I first witnessed Peter Jannetta, MD, at work when I was a medical student interning during the summer with the Department of Neurological Surgery at the University of Pittsburgh, Presbyterian University Hospital. Quietly, I observed as he guided the surgical team through his now famous operation for facial pain, a microvascular decompression surgery. His operating room reminded me of an organized baseball game. There was a light banter between him and everyone else in the room. To the anesthesiologist, “What’s the blood pressure?” To his chief resident, “That’s good, that’s good. Go in with closed scissors.” To the neurophysiologist, “What is wave V doing? That’s just blood on the nerve.” To the surgical technician, “Always be ready to give me back the instrument I just used.” He knew everyone involved in the operation by his or her first name. Years later, I learned his secret for remembering everyone’s name: If he forgot a name, he would lean to me and whisper that he had forgotten a name, and I would remind him. Although he was clearly the leader of this team, he insisted that everyone call him P.J. If a student nurse was fortunate enough to be assigned to his room, he always introduced himself and explained the operation in a manner a newcomer could understand. “You see how big that nerve looks on the screen? This is how big it really is!” as he held up a microinstrument with a small tip of a size similar to the nerve. Although he never listened to music in the operating room, he would often hum a favorite melody during a particularly difficult portion of the operation. At the end of his portion of the operation, “the fancy part,” as he called it, he instructed the circulating nurse to call the family and tell them, “We’re closing. Everything went well.”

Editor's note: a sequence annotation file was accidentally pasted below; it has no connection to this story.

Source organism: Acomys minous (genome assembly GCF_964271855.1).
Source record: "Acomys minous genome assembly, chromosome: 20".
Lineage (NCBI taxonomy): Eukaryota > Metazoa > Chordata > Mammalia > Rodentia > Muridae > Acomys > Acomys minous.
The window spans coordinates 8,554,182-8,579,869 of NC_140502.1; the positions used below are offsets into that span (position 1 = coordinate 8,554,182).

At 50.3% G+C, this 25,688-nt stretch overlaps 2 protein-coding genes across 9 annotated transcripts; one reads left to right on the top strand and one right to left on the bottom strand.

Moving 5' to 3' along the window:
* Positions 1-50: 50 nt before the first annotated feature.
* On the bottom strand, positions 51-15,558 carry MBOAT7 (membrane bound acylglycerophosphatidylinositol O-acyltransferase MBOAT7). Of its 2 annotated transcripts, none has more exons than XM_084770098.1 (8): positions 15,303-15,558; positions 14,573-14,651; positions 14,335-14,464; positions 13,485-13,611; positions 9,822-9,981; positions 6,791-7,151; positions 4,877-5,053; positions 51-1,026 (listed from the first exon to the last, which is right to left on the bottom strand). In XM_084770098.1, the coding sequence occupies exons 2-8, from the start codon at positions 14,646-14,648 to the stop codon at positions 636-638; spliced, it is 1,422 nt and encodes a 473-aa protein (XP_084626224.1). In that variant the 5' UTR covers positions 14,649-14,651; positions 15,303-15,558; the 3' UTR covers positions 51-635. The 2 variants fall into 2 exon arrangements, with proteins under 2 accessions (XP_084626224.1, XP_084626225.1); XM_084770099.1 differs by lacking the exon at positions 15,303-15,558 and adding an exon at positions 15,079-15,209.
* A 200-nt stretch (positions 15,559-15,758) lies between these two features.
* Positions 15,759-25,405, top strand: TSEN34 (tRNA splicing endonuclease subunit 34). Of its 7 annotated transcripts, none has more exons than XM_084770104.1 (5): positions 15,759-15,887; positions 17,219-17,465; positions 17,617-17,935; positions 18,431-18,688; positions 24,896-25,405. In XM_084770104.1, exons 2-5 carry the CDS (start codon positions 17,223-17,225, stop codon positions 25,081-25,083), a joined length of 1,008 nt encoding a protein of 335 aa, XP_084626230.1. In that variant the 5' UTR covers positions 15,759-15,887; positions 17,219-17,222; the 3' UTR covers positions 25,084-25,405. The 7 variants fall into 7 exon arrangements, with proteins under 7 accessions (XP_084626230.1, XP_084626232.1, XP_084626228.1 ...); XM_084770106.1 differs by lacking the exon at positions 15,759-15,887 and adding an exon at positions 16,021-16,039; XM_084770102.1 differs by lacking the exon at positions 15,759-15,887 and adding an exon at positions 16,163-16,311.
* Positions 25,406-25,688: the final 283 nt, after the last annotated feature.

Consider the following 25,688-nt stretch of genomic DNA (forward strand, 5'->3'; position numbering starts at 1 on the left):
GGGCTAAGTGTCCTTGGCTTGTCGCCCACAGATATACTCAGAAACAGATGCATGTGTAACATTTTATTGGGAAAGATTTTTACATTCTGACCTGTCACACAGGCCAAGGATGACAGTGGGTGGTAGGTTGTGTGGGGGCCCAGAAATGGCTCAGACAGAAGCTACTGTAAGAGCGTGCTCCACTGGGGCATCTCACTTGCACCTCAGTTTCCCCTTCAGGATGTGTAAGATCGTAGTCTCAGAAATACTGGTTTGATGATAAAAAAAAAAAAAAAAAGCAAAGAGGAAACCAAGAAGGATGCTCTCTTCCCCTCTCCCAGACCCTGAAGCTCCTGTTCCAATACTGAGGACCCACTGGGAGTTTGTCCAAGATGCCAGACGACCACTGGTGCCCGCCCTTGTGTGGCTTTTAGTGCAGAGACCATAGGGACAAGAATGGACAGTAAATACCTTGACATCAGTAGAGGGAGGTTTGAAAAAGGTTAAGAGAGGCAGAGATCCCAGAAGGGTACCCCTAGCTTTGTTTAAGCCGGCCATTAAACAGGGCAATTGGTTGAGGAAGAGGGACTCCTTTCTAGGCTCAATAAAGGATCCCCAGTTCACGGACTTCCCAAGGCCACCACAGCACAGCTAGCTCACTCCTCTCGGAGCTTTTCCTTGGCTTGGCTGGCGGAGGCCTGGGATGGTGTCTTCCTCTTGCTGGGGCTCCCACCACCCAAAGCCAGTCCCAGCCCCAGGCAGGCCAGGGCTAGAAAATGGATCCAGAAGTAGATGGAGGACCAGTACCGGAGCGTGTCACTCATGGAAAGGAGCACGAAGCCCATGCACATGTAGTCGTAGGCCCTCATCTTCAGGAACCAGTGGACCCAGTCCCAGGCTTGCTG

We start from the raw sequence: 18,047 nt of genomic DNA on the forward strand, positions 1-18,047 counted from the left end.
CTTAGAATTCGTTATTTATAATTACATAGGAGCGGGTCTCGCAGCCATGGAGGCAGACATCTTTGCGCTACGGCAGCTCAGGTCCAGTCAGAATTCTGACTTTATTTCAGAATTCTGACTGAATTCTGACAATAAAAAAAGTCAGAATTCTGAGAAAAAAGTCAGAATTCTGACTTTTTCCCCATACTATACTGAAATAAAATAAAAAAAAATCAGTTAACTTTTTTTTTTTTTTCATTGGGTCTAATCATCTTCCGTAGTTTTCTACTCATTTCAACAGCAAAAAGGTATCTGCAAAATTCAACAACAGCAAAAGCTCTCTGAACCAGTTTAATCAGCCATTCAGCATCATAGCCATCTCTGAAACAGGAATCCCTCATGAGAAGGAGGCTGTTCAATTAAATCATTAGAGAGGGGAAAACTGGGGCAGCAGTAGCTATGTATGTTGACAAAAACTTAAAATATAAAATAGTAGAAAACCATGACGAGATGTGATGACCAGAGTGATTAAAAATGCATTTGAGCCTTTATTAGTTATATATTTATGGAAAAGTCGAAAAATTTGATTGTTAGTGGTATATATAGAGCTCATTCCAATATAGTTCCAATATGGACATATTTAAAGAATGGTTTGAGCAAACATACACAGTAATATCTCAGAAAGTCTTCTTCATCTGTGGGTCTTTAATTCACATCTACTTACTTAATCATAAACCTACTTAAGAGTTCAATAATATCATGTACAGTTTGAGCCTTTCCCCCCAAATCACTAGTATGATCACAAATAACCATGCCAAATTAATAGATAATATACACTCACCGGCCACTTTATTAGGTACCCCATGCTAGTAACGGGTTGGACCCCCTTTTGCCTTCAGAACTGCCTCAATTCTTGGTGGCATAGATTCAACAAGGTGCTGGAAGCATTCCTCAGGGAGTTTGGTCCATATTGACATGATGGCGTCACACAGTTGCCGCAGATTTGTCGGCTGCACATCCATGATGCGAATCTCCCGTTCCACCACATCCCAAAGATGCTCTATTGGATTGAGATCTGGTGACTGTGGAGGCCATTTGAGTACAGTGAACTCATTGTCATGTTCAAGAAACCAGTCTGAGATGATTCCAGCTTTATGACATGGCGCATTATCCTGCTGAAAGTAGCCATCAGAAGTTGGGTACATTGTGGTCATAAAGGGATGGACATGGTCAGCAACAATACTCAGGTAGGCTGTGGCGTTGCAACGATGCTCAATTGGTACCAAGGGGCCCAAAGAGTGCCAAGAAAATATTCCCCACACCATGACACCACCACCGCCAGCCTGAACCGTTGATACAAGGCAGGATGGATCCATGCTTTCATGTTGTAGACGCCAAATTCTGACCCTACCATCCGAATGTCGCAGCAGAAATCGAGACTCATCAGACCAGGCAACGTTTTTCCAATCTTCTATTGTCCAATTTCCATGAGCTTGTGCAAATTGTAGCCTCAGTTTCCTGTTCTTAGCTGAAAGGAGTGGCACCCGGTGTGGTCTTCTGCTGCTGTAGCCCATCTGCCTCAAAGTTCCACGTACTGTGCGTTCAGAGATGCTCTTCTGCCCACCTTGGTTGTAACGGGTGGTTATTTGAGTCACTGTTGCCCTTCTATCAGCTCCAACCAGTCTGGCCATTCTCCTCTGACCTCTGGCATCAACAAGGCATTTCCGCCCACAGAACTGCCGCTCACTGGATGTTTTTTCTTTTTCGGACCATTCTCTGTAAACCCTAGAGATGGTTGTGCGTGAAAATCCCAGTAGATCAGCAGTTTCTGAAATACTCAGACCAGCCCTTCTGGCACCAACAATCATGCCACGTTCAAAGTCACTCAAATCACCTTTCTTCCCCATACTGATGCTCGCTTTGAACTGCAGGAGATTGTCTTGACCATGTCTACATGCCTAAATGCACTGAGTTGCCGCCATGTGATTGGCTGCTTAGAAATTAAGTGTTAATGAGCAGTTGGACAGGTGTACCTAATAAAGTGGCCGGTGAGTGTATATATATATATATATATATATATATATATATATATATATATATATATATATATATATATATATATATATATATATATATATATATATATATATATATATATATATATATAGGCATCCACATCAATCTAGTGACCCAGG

Outside of the operating room, he was much the same. Sometimes, I think he enjoyed evaluating patients in the clinic as much as the operating room (unusual for a surgeon). He relished private moments with the patients; he loved to learn where they had traveled from and their line of work and hobbies. His patients traveled from across the globe to see him. If patients could not attend his usual clinic day, he would see them between cases despite an extremely busy operating day. Years later, when he had saved enough for a place in the country, he often evaluated members of that small, rural community in his home on Saturdays. In that capacity, however, he acted as a general physician, diagnosing and treating a wide range of nonneurological illnesses. Until the end of his life, he read each issuance of the New England Journal of Medicine. While his residents were opening and closing operations, he often worked quickly through the New York Times crossword puzzle. Sometimes, he would ask me to secure it for him before one of his general surgeon friends got to it in the surgical lounge. He had been trained as a general surgeon at the University of Pennsylvania before his neurosurgical training at UCLA.
Read more by Dr. Raymond F. Sekula Jr. here